Powder Springs, Georgia – The Cobb Taxpayers Association (CTA) announced today that its board has voted unanimously to oppose having the Cobb County Board of Commissioners (BOC) place another Special Purpose Local Option Sales Tax (SPLOST) on the ballot in November, 2014. The BOC is scheduled to vote on whether to put it on the ballot at their regularly scheduled meeting on July 22nd.
“I will be bringing to that meeting next week a recommendation that we go through with putting a referendum on the November ballot this year that would extend the 1 percent sales tax that ends Dec. 31, 2015, for a period of six years,” Lee said on Thursday.
“Unfortunately for Cobb taxpayers, the County has become overly dependent on SPLOST and is using it to pay for routine maintenance items which should be budgeted through other revenue sources”, said Lance Lamberton, Chairman of the CTA. “It is shocking to think that something like 98% of the Cobb’s Department of Transportation budget is dependent on SPLOST. Instead of being a special purpose tax, it has morphed into a permanent one,” Lamberton said.
Another concern of the CTA Board is that since state law requires that the SPLOST be levied at a full one percent, it contends that many projects are placed on the project list regardless of need. As an alternative, CTA is asking that the BOC hold off on putting this SPLOST on the ballot, and give the state legislature another chance to pass a fractional SPLOST in the next legislative session, and then come back with a SPLOST which is more aligned with needs versus wants. Fractional SPLOST legislation almost passed in the last session, but was not enacted due to an inability to reconcile House and Senate versions of the bill in the waning hours of the session.
Of special concern to the CTA is placing the Bus Rapid Transit (BRT) project on the Tier II level of this SPLOST. “It is deceptive and misleading to try to hide this extraordinarily wasteful, expensive and counter-productive project onto the Tier II list, and expect that taxpayers will be duped into not recognizing it for what it is,” Lamberton said.
CTA maintains that the BRT was soundly rejected at the polls with the defeat of the regional Transportation SPLOST in 2012, which had a similar project in it. “The people have spoken” Lamberton said. “It is time for the BOC to listen.”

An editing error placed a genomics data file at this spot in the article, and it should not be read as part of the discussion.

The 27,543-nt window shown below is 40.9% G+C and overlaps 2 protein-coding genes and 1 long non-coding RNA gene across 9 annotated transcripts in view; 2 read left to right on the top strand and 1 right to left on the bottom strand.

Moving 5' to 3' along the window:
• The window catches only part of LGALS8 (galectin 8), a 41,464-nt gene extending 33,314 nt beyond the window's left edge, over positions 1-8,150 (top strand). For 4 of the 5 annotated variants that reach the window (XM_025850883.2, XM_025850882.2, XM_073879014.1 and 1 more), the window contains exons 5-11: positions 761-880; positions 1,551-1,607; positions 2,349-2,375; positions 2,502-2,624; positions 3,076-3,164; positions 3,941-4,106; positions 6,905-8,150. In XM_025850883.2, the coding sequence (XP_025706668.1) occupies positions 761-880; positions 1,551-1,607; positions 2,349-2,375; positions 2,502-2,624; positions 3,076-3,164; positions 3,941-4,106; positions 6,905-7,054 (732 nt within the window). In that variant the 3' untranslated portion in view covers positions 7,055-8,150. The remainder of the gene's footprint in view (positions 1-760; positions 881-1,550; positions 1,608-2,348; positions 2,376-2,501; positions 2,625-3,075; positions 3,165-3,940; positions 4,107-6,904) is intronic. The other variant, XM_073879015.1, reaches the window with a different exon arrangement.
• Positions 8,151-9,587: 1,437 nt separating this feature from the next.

According to CTA Vice Chairman, David Staples: “I am especially alarmed at a $50 million allocation in the list of Tier I Department of Transportation Projects, whose only justification is to provide a local match for state and federal funding. This is clearly an attempt to help fund the BRT, and to put it in the SPLOST list without specifying what it is for is but another shallow attempt to deceive taxpayers.” He added, “Taxpayers should not have open-ended allocations like this included in a SPLOST list. Projects should be specific and transparent.”
If the BOC does put the SPLOST on the ballot at their July 22ndmeeting, CTA pledges that it will launch a full-fledged campaign to defeat it at the polls. If that were to happen, Cobb County’s sales tax would decline to 5% in 2016, making it the lowest sales tax in the state. Most counties in the Atlanta metro area have a sales tax rate of 7%. “This significantly reduced tax rate would be a boon to Cobb County residents and businesses, saving consumers hundreds, if not thousands of dollars over the years that we would be free from the SPLOST tax burden,” Lamberton said.
Representing hundreds of taxpayers throughout Cobb County, CTA was formed in 2005 to oppose passage of that year’s SPLOST, and has since been active in opposing subsequent SPLOSTS, including the aforementioned Transportation SPLOST. It also supported passage of the Charter School Amendment, and is working for passage of a fractional SPLOST and other measures to reduce taxes, spending, and provide for a more equitable and efficient tax system for all Georgians.
Under the organization’s by-laws that were adopted by its five member board in 2013, CTA was established to:
Organize and inform voters of the benefits and advantages of reducing and/or limiting taxes and government spending.
Inform the public about current issues and engage them in grass-roots activities designed to achieve the above-stated objective.
Advocate and promote private sector solutions to public policy issues.
Work constructively with elected officials to oppose or support legislation, ordinances and measures which support a more limited, transparent, and accountable government on the local, county and state level.
Focus only on taxation and government spending issues and engage its activities only to those which are directly related to the above-stated objectives.